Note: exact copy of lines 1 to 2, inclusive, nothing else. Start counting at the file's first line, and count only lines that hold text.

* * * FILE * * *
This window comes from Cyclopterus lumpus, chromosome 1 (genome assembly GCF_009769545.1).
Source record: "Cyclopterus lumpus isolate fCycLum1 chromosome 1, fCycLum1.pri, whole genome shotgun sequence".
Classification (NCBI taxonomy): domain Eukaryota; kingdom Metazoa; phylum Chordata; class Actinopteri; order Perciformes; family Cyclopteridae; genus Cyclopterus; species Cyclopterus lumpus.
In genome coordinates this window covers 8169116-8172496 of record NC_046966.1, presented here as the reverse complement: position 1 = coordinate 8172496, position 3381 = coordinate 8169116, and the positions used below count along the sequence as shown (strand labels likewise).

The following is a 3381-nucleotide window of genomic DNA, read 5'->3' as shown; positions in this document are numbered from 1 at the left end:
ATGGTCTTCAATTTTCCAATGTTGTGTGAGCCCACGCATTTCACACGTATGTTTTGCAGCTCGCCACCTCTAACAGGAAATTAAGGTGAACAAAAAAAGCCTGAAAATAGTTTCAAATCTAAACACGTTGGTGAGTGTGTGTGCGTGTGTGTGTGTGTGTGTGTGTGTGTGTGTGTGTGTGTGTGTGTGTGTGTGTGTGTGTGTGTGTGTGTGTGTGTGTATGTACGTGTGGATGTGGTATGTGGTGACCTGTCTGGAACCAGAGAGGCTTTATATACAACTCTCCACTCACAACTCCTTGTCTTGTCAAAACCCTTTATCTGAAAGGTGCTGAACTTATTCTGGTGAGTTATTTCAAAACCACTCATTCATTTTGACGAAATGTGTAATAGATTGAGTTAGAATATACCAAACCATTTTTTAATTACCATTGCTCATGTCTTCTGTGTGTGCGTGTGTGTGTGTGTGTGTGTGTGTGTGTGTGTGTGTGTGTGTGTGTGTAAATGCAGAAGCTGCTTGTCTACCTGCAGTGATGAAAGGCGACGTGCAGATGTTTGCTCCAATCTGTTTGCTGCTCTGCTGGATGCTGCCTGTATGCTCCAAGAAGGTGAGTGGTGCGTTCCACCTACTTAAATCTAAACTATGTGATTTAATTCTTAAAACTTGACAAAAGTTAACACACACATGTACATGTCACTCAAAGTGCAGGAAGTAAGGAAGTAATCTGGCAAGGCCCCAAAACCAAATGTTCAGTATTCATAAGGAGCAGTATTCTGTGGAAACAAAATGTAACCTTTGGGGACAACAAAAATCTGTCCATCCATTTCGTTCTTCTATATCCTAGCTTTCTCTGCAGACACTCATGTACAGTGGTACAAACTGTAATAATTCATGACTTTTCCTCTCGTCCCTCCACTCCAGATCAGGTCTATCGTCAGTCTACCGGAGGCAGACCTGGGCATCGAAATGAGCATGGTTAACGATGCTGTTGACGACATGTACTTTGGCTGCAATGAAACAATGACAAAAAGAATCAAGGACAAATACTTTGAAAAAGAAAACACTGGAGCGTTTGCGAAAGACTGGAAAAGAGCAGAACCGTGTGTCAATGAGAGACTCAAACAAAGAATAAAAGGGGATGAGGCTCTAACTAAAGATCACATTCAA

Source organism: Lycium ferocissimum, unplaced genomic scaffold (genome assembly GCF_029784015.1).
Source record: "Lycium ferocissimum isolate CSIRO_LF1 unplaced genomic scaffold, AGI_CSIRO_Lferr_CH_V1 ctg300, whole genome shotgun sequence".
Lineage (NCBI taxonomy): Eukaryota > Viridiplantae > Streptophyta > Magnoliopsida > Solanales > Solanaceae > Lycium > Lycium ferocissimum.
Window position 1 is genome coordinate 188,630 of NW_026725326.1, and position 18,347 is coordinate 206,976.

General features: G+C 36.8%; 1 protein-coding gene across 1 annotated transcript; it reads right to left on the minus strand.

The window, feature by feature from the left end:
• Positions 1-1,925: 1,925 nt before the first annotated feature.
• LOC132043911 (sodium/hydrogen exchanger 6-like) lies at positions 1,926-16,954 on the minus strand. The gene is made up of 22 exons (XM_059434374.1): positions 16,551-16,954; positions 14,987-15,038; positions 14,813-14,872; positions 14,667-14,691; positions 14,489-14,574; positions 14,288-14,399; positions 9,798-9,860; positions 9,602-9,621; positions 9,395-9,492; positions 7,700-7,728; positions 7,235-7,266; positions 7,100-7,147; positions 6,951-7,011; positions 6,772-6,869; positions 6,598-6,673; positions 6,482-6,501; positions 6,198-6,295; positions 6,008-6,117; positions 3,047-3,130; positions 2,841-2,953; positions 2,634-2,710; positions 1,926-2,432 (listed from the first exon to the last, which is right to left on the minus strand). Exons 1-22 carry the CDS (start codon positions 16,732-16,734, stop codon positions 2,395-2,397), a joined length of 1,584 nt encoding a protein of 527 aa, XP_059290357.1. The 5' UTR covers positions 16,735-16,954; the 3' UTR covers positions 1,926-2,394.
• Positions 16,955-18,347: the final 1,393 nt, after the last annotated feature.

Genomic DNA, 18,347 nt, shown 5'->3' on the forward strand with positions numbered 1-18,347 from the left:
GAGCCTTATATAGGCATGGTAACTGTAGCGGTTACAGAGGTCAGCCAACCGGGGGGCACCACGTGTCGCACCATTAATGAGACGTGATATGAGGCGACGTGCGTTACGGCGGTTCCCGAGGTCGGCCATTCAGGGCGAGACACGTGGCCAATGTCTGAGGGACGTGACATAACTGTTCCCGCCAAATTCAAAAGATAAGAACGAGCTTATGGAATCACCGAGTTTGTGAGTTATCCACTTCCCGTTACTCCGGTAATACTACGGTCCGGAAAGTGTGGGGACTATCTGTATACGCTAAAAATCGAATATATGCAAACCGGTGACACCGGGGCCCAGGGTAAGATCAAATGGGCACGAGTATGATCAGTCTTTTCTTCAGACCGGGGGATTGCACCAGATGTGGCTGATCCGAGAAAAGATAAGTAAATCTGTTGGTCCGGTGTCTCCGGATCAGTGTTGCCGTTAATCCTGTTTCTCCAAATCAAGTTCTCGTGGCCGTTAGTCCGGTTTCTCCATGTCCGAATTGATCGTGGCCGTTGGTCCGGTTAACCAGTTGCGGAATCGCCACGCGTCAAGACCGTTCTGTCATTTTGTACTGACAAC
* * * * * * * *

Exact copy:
This window comes from Cyclopterus lumpus, chromosome 1 (genome assembly GCF_009769545.1).
Source record: "Cyclopterus lumpus isolate fCycLum1 chromosome 1, fCycLum1.pri, whole genome shotgun sequence".